There are some perfect dogs out there. You may have seen them. Walking politely on leash, checking in with their handler or stopping what they are doing and immediately coming when called. In some cases, genetics may play a role. Lucky owner if that is the case. For the most part, that perfect dog is the result of an incredible investment in time, effort and dedication in building the relationship and investing in the training to make the perfection seem effortless. Just like the smoothness of a duck gliding across the water belies the effort happening below the surface.
So many things go into the 'Perfect Dog'. There are no short cuts. Hard work, training and practice. So much practice in lots of different places. Persistence to work through those inevitable plateaus.
This is a question I get a lot. My answer is always a resounding ‘Yes’, but there must be rules for the game. One of my dogs loves a good game of tug. She is also very vocal. She will growl and bark, all in the spirit of the game. This just adds to her enjoyment. She has her special tug toy which she runs and gets if she thinks we are up for the game. If she gets a bit over aroused the game stops, so she learns to keep things in check. Tug is an excellent impulse control game. I don’t recommend playing tug with puppies for two reasons. Firstly, they haven’t got their adult teeth yet so we don’t want to hurt their mouth and secondly, they are still working on impulse control so they won’t understand the rules until they are a bit older.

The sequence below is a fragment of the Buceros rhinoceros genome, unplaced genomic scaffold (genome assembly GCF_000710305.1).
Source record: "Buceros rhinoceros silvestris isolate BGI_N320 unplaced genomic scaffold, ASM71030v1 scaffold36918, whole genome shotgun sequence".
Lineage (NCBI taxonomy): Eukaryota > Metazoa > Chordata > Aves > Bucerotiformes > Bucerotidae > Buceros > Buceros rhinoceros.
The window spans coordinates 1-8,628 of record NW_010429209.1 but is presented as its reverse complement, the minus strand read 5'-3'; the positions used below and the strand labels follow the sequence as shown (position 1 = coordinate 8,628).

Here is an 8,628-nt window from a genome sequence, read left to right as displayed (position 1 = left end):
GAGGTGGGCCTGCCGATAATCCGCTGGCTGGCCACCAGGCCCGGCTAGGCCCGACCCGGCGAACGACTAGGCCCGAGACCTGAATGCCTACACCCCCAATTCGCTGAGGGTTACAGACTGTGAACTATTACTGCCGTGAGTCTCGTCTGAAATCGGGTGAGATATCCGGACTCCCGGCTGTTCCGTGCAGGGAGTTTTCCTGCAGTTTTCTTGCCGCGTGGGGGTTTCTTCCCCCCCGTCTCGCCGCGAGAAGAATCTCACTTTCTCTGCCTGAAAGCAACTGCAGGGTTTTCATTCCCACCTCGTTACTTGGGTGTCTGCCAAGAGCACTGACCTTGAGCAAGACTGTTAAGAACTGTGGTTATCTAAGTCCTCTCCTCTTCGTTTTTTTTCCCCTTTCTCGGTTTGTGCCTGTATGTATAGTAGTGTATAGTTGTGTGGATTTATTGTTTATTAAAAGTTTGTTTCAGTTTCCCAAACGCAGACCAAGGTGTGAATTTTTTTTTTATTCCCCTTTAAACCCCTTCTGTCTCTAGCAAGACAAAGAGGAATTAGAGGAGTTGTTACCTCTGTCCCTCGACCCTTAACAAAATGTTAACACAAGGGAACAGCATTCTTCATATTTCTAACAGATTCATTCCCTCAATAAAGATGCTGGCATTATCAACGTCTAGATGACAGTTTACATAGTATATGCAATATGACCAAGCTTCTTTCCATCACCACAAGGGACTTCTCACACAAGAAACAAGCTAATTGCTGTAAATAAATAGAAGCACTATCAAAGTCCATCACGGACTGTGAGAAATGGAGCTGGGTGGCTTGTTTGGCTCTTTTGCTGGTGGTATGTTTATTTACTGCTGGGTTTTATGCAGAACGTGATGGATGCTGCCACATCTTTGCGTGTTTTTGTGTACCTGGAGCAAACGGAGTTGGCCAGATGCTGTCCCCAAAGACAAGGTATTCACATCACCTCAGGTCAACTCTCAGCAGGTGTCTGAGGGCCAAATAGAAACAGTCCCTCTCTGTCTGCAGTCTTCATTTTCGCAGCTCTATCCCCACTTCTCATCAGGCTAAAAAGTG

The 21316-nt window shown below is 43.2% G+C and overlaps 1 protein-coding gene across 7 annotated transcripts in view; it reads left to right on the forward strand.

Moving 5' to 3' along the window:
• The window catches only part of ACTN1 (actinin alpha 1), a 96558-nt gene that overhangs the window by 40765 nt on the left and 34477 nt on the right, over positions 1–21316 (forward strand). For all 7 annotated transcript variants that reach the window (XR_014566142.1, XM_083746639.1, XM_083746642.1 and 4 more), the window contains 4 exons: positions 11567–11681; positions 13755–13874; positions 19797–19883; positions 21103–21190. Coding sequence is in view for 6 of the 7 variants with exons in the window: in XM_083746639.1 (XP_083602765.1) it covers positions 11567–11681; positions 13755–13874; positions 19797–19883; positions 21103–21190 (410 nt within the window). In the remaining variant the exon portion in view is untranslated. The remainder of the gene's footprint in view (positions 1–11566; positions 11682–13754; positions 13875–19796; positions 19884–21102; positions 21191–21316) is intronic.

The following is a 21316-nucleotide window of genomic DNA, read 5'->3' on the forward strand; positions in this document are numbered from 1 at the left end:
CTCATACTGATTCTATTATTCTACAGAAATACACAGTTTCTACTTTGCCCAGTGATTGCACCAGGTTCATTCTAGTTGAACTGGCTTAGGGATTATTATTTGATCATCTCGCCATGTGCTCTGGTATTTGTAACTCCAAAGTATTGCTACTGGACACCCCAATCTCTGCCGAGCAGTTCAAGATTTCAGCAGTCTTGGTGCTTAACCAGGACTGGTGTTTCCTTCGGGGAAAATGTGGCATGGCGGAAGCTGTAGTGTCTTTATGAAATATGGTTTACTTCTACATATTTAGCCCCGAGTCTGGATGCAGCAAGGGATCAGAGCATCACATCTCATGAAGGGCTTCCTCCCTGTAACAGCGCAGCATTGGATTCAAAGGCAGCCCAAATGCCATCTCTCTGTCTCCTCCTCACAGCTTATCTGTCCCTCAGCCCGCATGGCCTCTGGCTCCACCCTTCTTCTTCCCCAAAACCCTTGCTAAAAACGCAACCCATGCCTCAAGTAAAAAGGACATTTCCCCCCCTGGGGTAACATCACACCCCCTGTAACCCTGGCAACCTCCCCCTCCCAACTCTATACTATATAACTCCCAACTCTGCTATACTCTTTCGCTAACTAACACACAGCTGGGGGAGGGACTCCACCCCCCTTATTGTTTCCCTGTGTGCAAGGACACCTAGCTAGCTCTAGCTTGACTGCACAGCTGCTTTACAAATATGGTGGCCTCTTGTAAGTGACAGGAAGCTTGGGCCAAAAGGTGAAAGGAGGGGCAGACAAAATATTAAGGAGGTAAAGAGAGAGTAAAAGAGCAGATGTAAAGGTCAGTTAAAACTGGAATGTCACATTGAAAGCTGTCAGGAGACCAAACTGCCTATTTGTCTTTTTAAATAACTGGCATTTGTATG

Don't believe me, check out this excerpt from Pat Miller's book "Play with Your Dog".
"The game of Tug has an undeserved bad rap in some training circles, while others, most notably the Agility world, have fully embraced it as an excellent activity to create focus and high arousal. Those two extremes aside, it's a great game just because it's fun, many dogs adore it, it's the perfect play activity for human family members who might otherwise want to get in appropriately physical with the dog and it's a terrific energy-burner.